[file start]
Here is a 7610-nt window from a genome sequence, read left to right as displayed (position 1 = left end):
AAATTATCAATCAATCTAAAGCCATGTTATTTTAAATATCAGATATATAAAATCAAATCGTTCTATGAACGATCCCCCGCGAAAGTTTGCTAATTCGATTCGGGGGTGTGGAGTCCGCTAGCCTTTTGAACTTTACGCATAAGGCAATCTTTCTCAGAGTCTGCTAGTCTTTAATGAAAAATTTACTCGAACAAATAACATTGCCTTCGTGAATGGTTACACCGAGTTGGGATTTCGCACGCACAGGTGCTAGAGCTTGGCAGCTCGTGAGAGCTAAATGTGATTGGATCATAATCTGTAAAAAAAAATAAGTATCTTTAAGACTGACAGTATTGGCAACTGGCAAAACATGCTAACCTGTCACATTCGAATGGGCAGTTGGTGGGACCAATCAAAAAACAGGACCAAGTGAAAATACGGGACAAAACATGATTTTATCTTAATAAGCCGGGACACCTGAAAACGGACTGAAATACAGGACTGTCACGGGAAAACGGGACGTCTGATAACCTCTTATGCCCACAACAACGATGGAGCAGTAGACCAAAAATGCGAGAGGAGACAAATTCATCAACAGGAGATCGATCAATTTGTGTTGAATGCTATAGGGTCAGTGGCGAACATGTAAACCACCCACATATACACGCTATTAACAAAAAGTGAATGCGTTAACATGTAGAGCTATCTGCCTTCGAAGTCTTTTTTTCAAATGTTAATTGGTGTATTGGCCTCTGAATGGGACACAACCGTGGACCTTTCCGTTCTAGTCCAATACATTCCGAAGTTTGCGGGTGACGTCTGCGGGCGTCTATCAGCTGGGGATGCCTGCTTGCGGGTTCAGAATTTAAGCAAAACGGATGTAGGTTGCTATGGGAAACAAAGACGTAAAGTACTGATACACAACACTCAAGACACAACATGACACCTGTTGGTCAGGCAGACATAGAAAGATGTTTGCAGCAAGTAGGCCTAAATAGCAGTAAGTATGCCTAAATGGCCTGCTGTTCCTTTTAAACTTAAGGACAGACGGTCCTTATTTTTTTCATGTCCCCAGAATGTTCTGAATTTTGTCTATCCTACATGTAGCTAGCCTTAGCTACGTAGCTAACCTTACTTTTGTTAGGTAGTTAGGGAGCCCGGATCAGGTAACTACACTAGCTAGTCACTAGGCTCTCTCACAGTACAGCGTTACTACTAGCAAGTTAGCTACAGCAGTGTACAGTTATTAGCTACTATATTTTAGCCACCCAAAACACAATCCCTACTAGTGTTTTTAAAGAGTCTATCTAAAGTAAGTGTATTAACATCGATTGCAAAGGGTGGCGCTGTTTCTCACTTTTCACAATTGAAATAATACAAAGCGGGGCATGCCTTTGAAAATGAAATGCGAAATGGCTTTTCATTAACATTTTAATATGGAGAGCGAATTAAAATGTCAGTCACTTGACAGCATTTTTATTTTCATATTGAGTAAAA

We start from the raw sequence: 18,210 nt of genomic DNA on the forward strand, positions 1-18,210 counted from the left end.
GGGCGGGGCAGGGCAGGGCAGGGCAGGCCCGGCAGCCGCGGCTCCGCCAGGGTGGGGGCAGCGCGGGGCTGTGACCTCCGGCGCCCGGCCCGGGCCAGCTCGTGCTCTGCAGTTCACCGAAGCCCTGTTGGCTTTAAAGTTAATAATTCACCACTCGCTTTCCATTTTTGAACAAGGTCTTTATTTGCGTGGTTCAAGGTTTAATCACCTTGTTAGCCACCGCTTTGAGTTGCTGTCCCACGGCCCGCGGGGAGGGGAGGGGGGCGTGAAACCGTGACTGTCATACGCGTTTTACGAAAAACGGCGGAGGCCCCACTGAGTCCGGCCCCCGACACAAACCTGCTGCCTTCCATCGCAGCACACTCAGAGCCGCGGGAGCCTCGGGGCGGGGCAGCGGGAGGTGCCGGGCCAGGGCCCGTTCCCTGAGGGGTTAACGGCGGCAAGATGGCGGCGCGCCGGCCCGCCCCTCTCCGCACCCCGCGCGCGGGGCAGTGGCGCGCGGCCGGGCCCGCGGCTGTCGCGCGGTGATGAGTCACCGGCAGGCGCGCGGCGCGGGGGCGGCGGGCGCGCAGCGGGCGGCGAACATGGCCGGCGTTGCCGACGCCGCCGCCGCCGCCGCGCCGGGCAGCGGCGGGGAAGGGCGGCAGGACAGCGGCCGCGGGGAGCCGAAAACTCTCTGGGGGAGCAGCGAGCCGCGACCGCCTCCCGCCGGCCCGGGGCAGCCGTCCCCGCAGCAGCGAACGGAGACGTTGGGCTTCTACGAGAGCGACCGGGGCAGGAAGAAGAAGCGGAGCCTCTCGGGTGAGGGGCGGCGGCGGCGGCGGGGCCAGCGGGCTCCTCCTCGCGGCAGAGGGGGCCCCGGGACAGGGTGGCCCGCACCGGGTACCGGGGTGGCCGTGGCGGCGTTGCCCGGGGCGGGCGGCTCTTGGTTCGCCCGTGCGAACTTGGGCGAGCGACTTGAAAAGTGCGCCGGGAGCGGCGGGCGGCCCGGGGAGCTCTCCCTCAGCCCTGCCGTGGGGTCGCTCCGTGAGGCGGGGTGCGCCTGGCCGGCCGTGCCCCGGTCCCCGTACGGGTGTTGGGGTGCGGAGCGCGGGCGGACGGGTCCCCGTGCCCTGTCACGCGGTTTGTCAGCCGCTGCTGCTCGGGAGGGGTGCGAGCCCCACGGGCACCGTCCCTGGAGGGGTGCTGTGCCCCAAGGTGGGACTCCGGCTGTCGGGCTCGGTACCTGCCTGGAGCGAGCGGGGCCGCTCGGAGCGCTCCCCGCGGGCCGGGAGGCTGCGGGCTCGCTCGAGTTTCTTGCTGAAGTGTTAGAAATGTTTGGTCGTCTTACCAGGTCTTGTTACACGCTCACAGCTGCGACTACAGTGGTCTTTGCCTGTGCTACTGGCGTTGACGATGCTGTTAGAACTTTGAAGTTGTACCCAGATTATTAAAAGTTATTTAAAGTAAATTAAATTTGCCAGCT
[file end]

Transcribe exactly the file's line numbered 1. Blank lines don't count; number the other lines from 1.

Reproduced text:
Here is a 7610-nt window from a genome sequence, read left to right as displayed (position 1 = left end):